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Nasal histamine responses in nonallergic rhinitis with eosinophilic syndrome.

Zambetti G, Ciofalo A, Romeo R, Soldo P, Fusconi M, Greco A, Magliulo G, de Vincentiis M - Allergy Rhinol (Providence) (2015)

Bottom Line: This correlation improved when using the composite symptom score.Unlike controls, a significant correlation was observed between the increase in MCT and TNR.In NARES, nonspecific nasal hyperreactivity is the result of epithelial damage produced by eosinophilic inflammation, which causes MCT slow down, an increase in TNR, and nasal reactivity classes, with possible impact on classification, prognosis, and treatment control.

View Article: PubMed Central - PubMed

Affiliation: Rhinology and Immuno-Allergy Unit, Sense Organs Department, Otolaryngology Section, Rome "Umberto I" General Hospital, "La Sapienza" University, Rome, Italy.

ABSTRACT

Background: Nonallergic rhinitis with eosinophilic syndrome (NARES) is persistent, without atopy, but with ≥25% nasal eosinophilia. Hypereosinophilia seems to contribute to nasal mucosa dysfunction.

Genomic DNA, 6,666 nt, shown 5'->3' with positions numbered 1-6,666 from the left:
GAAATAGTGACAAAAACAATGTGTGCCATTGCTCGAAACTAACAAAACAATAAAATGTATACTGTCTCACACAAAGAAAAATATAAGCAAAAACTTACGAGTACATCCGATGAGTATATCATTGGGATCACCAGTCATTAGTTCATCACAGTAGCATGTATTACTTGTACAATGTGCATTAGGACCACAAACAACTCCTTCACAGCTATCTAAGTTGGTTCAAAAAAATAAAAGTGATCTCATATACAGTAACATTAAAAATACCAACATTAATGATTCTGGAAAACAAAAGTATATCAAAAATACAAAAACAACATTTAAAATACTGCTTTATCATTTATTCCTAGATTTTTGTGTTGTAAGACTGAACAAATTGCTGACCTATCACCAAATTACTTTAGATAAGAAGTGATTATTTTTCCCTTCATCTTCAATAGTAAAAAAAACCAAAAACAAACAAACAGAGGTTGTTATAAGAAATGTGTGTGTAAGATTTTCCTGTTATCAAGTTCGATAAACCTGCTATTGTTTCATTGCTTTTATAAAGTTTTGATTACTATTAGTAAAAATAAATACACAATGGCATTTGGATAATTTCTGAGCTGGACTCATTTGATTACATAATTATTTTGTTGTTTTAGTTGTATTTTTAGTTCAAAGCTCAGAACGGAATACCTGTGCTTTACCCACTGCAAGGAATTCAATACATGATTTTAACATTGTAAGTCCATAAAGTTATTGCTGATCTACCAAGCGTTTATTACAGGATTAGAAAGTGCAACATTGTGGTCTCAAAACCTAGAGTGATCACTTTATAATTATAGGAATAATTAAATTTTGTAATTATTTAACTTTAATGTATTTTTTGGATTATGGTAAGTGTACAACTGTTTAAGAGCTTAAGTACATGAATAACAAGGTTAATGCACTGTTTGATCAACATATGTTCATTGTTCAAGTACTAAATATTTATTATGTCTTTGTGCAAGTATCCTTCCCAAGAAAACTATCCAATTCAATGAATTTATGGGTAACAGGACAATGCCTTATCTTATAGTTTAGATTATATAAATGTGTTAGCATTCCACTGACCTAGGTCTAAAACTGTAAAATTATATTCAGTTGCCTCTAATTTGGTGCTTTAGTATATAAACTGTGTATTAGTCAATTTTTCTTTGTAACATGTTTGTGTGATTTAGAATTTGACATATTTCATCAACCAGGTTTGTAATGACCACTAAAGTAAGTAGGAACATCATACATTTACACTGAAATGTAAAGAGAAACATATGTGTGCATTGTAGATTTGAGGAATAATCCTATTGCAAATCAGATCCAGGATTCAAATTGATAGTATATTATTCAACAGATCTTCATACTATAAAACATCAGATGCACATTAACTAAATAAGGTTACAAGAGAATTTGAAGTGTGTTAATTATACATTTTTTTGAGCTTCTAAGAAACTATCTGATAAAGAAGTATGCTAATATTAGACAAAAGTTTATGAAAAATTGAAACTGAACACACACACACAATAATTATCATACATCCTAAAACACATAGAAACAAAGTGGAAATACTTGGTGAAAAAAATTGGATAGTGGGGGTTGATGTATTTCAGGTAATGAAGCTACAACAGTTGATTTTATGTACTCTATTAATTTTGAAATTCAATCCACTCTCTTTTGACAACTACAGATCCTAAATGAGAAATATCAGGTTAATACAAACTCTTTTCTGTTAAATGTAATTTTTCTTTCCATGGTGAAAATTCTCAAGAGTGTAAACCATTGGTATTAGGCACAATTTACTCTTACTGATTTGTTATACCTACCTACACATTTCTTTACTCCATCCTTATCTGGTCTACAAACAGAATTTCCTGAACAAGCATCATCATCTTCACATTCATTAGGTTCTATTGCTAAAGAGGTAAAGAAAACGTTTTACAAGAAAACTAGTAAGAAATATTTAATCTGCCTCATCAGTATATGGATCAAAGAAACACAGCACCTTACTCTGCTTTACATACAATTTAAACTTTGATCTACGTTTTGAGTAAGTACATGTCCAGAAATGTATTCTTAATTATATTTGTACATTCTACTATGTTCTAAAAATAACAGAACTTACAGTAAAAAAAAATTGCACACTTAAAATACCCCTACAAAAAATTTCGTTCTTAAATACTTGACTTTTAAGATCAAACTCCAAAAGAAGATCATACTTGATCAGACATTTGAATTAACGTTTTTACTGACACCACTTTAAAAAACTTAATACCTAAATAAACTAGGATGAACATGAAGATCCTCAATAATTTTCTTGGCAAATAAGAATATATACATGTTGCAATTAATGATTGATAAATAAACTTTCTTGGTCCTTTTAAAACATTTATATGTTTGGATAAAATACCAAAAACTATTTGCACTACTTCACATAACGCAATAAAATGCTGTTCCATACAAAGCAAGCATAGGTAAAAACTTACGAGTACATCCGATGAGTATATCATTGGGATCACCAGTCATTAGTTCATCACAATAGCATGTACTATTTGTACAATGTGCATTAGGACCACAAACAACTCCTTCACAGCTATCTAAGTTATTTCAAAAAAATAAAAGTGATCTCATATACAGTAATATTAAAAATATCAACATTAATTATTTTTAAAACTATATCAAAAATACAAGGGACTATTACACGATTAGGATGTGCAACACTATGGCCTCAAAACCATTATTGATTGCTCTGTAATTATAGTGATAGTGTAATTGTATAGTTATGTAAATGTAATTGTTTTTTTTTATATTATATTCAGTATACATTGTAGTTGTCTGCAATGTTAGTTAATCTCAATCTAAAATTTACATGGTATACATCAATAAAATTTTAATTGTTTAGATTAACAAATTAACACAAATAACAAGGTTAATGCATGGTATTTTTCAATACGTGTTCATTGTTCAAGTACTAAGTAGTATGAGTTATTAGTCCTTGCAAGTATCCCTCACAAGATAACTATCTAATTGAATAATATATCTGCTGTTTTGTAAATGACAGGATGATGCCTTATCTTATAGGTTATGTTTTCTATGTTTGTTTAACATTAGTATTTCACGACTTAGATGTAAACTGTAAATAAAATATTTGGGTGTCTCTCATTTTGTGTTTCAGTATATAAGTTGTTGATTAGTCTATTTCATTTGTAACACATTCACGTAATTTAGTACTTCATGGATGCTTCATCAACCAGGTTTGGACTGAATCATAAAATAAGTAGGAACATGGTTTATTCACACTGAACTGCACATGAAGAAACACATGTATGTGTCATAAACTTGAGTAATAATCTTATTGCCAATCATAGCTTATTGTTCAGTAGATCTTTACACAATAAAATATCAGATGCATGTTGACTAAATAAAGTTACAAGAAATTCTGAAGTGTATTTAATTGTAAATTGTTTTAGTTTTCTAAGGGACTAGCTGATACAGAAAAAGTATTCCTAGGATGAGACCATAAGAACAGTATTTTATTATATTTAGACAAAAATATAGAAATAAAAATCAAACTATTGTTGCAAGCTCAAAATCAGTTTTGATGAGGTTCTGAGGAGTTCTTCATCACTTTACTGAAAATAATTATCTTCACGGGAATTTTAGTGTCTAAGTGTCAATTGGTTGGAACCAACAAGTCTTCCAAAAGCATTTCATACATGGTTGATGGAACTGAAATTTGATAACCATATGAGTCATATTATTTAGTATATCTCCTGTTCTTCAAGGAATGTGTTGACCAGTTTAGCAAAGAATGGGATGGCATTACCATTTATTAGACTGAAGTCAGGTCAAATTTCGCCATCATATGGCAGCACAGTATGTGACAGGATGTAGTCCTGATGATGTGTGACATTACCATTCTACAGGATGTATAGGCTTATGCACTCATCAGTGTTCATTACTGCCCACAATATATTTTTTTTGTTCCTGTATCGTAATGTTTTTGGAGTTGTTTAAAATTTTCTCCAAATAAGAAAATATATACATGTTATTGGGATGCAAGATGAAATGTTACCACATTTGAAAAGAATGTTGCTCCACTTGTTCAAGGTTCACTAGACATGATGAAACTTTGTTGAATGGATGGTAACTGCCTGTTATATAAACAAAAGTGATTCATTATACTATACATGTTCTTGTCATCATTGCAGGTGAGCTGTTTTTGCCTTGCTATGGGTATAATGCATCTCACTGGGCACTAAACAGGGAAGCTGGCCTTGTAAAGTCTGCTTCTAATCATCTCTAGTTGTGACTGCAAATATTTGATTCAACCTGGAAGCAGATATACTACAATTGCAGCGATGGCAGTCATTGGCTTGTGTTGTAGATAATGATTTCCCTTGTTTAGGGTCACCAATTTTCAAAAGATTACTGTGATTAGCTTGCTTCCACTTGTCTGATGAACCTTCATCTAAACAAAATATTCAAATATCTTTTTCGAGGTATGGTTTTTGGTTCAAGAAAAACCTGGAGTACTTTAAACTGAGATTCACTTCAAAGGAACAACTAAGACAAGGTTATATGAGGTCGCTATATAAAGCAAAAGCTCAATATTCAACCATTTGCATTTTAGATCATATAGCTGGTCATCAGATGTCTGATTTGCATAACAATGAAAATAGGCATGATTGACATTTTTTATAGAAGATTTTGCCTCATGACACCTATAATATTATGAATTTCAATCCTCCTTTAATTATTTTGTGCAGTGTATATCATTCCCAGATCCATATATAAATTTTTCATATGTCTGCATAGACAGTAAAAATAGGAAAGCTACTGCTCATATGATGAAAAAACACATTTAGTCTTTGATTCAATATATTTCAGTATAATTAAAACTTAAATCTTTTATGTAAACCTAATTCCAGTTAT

Objectives: This analytical case-control study aimed at assessing the presence and severity of nonspecific nasal hyperactivity and at finding out whether eosinophilia may be correlated with the respiratory and mucociliary clearance functions.

Materials: The symptom score was assessed in 38 patients and 15 controls whose nasal smear was also tested for eosinophils and mucociliary transport (MCT). Nonspecific nasal provocation tests (NSNPT) with histamine were also carried out, and total nasal resistance (TNR) was determined.